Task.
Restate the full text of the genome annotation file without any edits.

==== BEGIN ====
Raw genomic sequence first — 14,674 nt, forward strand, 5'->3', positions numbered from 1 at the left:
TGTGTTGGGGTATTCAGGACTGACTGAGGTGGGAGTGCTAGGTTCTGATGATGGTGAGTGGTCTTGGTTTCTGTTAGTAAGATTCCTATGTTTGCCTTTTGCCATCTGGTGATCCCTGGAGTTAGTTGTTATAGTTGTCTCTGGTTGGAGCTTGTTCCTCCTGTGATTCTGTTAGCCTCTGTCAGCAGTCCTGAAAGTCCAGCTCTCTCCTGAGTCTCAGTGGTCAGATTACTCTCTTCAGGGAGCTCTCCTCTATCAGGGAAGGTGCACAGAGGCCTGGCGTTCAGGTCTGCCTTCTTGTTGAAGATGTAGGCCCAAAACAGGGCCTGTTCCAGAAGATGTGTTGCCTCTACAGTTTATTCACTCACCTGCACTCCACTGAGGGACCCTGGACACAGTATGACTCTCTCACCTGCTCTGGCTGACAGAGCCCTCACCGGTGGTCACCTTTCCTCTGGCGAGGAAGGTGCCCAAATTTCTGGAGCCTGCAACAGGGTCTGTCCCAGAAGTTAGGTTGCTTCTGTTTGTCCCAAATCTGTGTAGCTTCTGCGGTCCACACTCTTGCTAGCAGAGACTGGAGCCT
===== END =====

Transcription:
Raw genomic sequence first — 14,674 nt, forward strand, 5'->3', positions numbered from 1 at the left:
TGTGTTGGGGTATTCAGGACTGACTGAGGTGGGAGTGCTAGGTTCTGATGATGGTGAGTGGTCTTGGTTTCTGTTAGTAAGATTCCTATGTTTGCCTTTTGCCATCTGGTGATCCCTGGAGTTAGTTGTTATAGTTGTCTCTGGTTGGAGCTTGTTCCTCCTGTGATTCTGTTAGCCTCTGTCAGCAGTCCTGAAAGTCCAGCTCTCTCCTGAGTCTCAGTGGTCAGATTACTCTCTTCAGGGAGCTCTCCTCTATCAGGGAAGGTGCACAGAGGCCTGGCGTTCAGGTCTGCCTTCTTGTTGAAGATGTAGGCCCAAAACAGGGCCTGTTCCAGAAGATGTGTTGCCTCTACAGTTTATTCACTCACCTGCACTCCACTGAGGGACCCTGGACACAGTATGACTCTCTCACCTGCTCTGGCTGACAGAGCCCTCACCGGTGGTCACCTTTCCTCTGGCGAGGAAGGTGCCCAAATTTCTGGAGCCTGCAACAGGGTCTGTCCCAGAAGTTAGGTTGCTTCTGTTTGTCCCAAATCTGTGTAGCTTCTGCGGTCCACACTCTTGCTAGCAGAGACTGGAGCCT